What’s It Like To Be New in Recovery?

If a beloved friend or family member has successfully completed a treatment program at a rehabilitation center, then you probably already realize that the battle isn’t over for him/her. While in a facility, patients are given individualized care and access to abundant resources. However, when treatment ends, a formerly addicted individual faces the immense challenge of staying sober in an environment full of triggers. It’s crucial for a recovered addict to develop a solid “game plan” for life post-treatment to facilitate a healthier, happier existence that will minimize the likelihood of rebounding.

Build and Maintain Relationships:It’s important for former addicts to develop meaningful relationships with competent, trusting individuals who will encourage a heightened sense of accountability. Loneliness and isolation are major contributors to drug and alcohol abuse; therefore, securing a solid network of support and encouragement is pivotal in the quest for maintaining sobriety.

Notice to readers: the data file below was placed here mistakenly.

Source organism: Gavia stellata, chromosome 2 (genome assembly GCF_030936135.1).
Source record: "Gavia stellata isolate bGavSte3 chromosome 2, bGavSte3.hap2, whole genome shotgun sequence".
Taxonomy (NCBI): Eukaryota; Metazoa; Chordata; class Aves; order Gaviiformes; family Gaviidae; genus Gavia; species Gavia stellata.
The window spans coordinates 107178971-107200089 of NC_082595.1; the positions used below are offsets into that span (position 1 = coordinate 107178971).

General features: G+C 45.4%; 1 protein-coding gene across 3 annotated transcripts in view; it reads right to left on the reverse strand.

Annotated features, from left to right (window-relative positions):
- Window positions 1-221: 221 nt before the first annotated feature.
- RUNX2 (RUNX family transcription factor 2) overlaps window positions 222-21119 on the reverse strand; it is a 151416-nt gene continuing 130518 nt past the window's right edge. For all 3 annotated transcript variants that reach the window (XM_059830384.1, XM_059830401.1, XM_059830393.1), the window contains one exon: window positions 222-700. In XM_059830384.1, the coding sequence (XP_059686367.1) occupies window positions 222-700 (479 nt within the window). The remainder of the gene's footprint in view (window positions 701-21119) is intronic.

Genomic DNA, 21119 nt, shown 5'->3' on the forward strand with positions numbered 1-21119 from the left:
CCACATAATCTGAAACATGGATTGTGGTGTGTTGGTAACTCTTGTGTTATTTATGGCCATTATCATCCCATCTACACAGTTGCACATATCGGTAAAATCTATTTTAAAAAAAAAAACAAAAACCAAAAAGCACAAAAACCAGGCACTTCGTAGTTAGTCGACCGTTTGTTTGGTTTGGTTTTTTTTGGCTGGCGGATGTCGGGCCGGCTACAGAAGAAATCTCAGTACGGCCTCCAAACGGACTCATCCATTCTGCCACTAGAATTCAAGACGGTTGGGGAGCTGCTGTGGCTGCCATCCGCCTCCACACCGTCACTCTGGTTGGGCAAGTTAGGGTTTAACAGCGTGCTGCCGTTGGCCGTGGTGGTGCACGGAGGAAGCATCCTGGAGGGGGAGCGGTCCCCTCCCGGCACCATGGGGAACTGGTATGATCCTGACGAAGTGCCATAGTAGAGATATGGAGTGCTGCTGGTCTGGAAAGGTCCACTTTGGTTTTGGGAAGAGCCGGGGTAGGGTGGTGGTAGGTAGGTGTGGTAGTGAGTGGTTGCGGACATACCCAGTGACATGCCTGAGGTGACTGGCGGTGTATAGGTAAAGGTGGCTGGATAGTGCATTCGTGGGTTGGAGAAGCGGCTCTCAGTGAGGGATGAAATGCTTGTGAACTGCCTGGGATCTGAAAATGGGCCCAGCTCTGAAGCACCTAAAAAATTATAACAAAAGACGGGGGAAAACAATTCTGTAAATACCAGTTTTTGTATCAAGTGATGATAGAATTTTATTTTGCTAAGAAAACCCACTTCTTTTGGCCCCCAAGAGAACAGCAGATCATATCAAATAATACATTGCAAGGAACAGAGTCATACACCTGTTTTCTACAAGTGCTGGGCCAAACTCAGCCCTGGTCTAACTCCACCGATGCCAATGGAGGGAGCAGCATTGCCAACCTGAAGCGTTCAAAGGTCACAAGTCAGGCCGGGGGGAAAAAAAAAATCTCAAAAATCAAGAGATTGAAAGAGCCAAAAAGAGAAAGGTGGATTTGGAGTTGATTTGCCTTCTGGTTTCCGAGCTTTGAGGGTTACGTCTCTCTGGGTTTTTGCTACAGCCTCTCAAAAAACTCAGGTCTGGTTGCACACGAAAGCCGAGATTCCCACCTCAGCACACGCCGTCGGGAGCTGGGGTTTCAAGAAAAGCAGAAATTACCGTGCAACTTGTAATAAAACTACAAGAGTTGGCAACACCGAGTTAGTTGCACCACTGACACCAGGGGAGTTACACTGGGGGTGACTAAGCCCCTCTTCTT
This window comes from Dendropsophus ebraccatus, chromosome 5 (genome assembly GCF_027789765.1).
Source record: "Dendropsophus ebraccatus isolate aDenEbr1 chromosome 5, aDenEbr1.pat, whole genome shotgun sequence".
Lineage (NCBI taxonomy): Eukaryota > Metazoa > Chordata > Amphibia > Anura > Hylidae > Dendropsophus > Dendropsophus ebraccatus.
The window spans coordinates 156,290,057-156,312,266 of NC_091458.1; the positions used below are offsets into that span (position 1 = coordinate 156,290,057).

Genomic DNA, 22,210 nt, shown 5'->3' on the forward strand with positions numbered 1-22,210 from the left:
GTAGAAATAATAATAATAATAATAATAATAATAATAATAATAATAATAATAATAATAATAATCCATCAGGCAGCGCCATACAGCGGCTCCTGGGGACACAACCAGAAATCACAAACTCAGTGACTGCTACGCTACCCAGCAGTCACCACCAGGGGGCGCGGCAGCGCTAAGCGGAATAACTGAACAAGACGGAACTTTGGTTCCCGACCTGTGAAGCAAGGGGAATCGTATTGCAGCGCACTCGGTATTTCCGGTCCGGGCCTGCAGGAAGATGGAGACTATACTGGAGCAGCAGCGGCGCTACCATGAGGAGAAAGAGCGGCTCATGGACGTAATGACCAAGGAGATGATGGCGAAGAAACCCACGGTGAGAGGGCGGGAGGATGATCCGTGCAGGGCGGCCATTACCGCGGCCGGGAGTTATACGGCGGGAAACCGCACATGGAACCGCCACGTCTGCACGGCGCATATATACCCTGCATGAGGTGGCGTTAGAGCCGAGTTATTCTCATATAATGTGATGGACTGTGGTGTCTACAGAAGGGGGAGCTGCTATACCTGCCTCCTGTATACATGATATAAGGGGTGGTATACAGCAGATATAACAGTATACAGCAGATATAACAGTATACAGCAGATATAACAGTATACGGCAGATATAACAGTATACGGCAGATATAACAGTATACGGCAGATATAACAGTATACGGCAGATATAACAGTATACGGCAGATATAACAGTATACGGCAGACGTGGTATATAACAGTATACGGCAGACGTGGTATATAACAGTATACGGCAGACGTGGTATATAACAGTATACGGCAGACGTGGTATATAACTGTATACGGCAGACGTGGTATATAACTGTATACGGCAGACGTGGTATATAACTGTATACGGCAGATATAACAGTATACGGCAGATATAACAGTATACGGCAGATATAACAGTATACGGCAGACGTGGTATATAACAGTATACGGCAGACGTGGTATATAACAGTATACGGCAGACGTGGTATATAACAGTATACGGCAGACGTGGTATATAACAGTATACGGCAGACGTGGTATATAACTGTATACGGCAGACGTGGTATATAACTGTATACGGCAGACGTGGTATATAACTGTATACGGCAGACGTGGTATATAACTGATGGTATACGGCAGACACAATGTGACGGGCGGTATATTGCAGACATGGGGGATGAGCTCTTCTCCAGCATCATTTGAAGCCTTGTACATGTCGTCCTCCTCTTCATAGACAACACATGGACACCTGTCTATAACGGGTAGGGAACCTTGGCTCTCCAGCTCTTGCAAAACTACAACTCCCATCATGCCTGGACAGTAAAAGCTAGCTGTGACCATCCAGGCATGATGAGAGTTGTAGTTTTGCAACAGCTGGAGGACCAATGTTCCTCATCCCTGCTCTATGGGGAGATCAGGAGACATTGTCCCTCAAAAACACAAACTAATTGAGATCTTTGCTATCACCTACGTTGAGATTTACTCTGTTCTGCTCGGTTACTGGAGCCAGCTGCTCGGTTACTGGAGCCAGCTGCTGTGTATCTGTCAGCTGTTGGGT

Stay Connected to Professionals Who Can Help: Aside from personal accountability with trusted friends and family members, professional help is crucial for the newly-recovered addict. Regular visits to a counselor or physician will encourage and motivate individuals to make healthier choices and set personal goals. Creating a fitness plan, planning outlets for personal development activities, such as keeping a journal, and openly discussing any physical or mental challenges are some of the target goals of any visit with a medical/mental health professional.

Accept the Challenges of a New Life, Post-Addiction:Most importantly, perhaps, is the need to accept that life is very different for the individual who survived addiction and is now following a new path. It’s crucial to accept the past and move forward with renewed purpose, and, to accomplish this, honesty is key. Perhaps the job-related and personal commitments pre-recovery were simply too great to handle, and lifestyle modifications are needed to avoid “triggering” those negative emotions that led to drug or alcohol abuse.

A “scaling back” of commitments or the removal of a toxic relationship isn’t the mark of failure. Rather, being proactive is a sure sign of strength, maturity, and healing. It’s important to stay accountable and consistent as one makes the post-recovery transition. Contact us today to start the rewarding journey to a healthier, more fulfilling life.